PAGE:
Google did nothing to sway the tide of public opinion away from feelings of resentment for Google Glass, something it will need to finally do in 2015 to avoid being unseated by a sleeker and more popular rival.
It has been a rough year for Google Glass, though the search engine company has been quick to spin any change viewed negatively by tech analysts. The year 2014 saw the shuttering of Google Glass' physical store, a Glass-less Google leader at a red carpet event and the mainstream usage of the term "Glasshole." Here's a look back on the year the Google Glass team likely wants to forget:
Google Glass Goes Abroad with Little to Write Home About
It was big news when Google Glass was released in Australia and the U.K. in the summer of 2014, despite the smart glasses already being secreted into countries around the world. But with its high price tag, just shy of $1,700, and its ability to record individuals discretely, the derogatory term "Glasshole" came along with Google Glass when it left the States.
Physical Stores Close
In November, Google closed its Google Glass Basecamps. The Basecamps, essentially physical stores and consultation centers, were closed because people found everything they needed online, from products to advice, according to Google.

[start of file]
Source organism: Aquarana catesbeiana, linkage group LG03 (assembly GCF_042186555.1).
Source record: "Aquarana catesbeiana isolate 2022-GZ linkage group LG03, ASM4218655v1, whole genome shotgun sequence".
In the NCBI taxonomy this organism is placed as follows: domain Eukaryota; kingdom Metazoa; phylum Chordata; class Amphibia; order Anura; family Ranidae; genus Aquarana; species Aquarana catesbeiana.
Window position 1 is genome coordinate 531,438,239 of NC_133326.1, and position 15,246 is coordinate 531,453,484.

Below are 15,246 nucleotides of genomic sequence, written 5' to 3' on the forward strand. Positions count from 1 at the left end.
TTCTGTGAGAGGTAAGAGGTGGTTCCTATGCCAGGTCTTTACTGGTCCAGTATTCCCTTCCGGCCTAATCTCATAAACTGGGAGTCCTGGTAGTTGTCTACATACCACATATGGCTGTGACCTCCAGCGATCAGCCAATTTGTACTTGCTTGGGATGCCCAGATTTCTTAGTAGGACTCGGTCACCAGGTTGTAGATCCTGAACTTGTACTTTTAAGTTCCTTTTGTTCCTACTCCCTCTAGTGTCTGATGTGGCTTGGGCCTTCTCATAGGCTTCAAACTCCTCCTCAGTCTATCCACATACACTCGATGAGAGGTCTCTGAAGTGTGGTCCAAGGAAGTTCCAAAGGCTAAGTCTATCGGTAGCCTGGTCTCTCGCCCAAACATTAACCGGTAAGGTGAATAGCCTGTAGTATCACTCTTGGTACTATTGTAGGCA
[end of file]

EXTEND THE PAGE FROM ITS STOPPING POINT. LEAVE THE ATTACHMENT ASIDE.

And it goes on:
It may have been the case that potential Glass Explorers and current Glass owners found everything they needed in online stores and forums. Even if it can't be called a setback, the shuttering of the Basecamp stores was another indicator main street wasn't on fire for Google Glass and the messages preached from the physical location failed to maintain a sizable congregation.
All Is Quiet
In the same month Glass Basecamps shut their doors, someone pointed out there hadn't been any news about the smart glasses on the development front for months. The tech world collectively had an "oh, yeah" moment as many analysts had appeared to forget Google Glass was still a thing.
Making matters worse, Google co-founder Sergey Brin attended a red carpet event without Google Glass and claimed to have accidentally left the smart glasses in the car. Previously, Brin could only be found barefaced while on the beach.
Looking Ahead to 2015
A year of stagnation appeared to be ending on a positive note when Google announced it would turn to Intel to provide the processing power for Google Glass. The year 2015 will tell whether the hardware partnership will see Google moving closer to a consumer release of the expensive eyewear or if the agreement was the first step in a hand-off to Intel, which has been looking to make waves in the wearables market.